Once they left the plantation, escaped slaves who could pass as white found safety in their perceived whiteness. To pass as white was to pass as free. If an escaped slave was able to pass as white, they were less likely to be caught and returned to their plantation. If they were caught, white-passing slaves such as Jane Morrison  could sue for their freedom, using their white appearance as justification for emancipation.
Post-emancipation, passing as white was no longer a means to obtain freedom. As passing shifted from a necessity to an option, it fell out of favor in the black community. Author Charles W. Chestnutt, who was born free in Ohio as a mixed-race African American, explored circumstances for persons of color in the South after emancipation, for instance, for a formerly enslaved woman who marries a white-passing man shortly after the conclusion of Civil War.
Some fictional exploration coalesced around the figure of the "tragic mulatta", a woman whose future is compromised by her being mixed race and able to pass for white.
Mixed-race, post-race: gender, new ethnicities, and cultural practices
During the Reconstruction era , black people slowly gained some of the constitutional rights of which they were deprived during slavery. Although they would not secure "full" constitutional equality for another century until after passage of the Civil Rights Act of and Voting Rights Act of , reconstruction promised African Americans legal equality for the first time. Abolishing slavery did not abolish racism. During Reconstruction whites tried to enforce white supremacy, in part through the rise of Ku Klux Klan chapters, rifle clubs and later paramilitary insurgent groups such as the Red Shirts.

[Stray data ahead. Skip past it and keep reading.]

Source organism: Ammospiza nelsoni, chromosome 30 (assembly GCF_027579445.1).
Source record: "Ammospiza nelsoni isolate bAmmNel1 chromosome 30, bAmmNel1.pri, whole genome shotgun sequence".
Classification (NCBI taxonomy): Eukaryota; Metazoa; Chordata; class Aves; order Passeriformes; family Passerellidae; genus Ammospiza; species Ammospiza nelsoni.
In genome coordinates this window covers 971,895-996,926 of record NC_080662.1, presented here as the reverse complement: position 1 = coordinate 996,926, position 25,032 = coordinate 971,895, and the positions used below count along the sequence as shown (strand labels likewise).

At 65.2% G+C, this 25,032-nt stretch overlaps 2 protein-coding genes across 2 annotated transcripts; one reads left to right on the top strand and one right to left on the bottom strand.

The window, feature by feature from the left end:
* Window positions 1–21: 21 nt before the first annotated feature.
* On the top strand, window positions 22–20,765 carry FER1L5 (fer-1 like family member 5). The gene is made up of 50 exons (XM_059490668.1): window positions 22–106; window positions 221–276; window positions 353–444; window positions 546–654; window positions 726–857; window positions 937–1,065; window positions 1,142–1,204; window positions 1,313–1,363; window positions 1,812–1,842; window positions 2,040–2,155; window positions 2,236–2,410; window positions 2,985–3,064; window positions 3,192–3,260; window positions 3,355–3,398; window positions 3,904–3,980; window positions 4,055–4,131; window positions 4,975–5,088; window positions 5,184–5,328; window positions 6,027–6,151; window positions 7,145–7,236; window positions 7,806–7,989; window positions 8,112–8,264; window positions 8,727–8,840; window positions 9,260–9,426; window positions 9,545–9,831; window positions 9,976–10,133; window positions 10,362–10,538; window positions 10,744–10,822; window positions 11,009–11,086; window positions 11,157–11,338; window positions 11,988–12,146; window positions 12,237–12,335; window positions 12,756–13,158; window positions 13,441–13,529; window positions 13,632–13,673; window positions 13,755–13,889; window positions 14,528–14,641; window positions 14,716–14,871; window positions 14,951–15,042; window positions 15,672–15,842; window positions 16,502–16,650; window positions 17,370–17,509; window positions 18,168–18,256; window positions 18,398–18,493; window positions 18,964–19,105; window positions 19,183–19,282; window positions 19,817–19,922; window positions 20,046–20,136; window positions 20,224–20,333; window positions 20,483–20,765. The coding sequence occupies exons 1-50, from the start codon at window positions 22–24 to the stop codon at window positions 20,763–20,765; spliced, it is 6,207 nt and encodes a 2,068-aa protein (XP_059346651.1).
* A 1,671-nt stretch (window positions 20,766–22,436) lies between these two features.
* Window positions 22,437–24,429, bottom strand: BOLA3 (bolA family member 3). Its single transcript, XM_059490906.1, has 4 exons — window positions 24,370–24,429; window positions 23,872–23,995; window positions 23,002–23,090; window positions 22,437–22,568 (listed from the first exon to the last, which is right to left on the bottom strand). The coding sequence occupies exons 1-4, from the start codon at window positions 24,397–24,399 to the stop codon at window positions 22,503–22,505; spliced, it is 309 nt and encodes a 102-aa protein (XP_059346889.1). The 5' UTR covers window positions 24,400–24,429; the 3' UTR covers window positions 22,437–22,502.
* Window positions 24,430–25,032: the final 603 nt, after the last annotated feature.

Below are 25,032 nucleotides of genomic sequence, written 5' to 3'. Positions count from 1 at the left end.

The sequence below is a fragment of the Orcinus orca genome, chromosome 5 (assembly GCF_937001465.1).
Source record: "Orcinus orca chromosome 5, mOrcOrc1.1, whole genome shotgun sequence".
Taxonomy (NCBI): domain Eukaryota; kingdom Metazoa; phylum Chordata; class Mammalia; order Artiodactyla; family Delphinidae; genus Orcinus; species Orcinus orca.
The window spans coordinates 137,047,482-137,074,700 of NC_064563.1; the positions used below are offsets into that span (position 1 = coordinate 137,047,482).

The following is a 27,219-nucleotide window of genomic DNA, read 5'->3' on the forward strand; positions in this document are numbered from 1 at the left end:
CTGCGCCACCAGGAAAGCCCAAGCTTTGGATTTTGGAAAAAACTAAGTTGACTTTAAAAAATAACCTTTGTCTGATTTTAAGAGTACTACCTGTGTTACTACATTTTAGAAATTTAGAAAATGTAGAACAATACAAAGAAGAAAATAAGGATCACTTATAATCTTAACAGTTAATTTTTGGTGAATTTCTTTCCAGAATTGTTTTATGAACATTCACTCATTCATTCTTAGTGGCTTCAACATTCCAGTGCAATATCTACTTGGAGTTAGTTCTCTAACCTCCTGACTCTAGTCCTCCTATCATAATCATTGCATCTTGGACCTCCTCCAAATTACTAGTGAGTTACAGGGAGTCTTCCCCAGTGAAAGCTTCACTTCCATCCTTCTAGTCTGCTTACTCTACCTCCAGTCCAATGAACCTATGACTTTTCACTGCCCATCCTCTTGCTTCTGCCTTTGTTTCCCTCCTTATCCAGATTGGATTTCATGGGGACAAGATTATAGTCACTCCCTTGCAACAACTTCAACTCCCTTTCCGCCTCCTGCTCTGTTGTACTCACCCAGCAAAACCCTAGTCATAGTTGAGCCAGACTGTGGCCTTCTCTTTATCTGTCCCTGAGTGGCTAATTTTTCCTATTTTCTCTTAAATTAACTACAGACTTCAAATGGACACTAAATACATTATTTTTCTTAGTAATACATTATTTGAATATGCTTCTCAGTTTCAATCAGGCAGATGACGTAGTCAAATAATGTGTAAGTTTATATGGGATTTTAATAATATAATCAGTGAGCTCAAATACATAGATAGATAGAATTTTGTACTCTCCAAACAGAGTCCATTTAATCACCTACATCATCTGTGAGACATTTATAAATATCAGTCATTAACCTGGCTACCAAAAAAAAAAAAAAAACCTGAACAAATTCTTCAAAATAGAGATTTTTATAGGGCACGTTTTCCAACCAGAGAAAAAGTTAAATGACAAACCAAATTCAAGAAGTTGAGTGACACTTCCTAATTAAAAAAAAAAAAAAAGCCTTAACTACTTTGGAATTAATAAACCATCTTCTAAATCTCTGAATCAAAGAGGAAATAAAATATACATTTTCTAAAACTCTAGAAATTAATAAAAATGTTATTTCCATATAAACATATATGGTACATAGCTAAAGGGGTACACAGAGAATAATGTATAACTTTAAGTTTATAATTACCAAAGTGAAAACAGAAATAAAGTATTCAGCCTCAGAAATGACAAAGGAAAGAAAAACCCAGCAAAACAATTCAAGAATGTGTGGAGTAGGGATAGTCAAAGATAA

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Passing was used by some African Americans to evade segregation. Those who were able to pass as white often engaged in tactical passing or passing as white in order to get a job, go to school, or to travel. This idea of crossing the color line at different points in one's life is explored in James Weldon Johnson 's Autobiography of an Ex-Colored Man. The idea that passing as white was a rejection of blackness was common at the time and remains so to the present time.
People also chose to pass for good during Jim Crow and beyond.
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The US civil rights leader Walter Francis White who was blond-haired, blue-eyed, and very fair was of mixed-race , mostly European ancestry: 27 of his 32 great-great-great-grandparents were white; the other five were classified as black and had been slaves. He grew up with his parents and family in Atlanta in the black community and identified with it. In the earlier stages of his career, he conducted investigations in the South, during which he sometimes passed as white in order to gather information more freely on lynchings and hate crimes , and to protect himself in socially hostile environments.
In the 20th century, Krazy Kat comics creator George Herriman was a Louisiana Creole cartoonist born to mulatto parents, who claimed Greek heritage throughout his adult life. The 20th-century writer and critic Anatole Broyard was a Louisiana Creole who chose to pass for white in his adult life in New York City and Connecticut.